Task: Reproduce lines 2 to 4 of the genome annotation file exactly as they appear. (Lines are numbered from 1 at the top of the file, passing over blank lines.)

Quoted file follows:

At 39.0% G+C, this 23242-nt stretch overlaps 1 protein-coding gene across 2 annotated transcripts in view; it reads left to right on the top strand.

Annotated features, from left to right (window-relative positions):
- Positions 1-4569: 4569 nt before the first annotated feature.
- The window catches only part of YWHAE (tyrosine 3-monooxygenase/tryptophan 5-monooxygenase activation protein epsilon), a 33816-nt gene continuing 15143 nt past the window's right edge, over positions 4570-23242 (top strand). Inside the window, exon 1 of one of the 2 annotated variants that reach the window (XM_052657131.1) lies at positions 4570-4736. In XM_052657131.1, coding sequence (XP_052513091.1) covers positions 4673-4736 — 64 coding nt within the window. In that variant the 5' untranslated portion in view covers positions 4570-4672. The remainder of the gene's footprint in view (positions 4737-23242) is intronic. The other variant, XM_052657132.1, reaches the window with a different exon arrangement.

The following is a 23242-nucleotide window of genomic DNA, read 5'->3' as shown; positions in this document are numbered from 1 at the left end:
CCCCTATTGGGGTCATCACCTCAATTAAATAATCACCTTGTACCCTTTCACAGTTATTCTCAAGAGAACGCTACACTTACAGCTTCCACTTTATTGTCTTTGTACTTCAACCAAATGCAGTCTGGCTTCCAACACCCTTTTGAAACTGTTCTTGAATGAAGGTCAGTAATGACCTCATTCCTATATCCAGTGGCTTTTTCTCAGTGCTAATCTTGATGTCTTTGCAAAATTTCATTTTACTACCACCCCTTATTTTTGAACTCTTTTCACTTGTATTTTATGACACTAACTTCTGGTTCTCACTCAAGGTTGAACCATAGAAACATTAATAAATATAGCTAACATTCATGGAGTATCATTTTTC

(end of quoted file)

Annotated features, from left to right (window-relative positions):
- Positions 1-4569: 4569 nt before the first annotated feature.
- The window catches only part of YWHAE (tyrosine 3-monooxygenase/tryptophan 5-monooxygenase activation protein epsilon), a 33816-nt gene continuing 15143 nt past the window's right edge, over positions 4570-23242 (top strand). Inside the window, exon 1 of one of the 2 annotated variants that reach the window (XM_052657131.1) lies at positions 4570-4736. In XM_052657131.1, coding sequence (XP_052513091.1) covers positions 4673-4736 — 64 coding nt within the window. In that variant the 5' untranslated portion in view covers positions 4570-4672. The remainder of the gene's footprint in view (positions 4737-23242) is intronic. The other variant, XM_052657132.1, reaches the window with a different exon arrangement.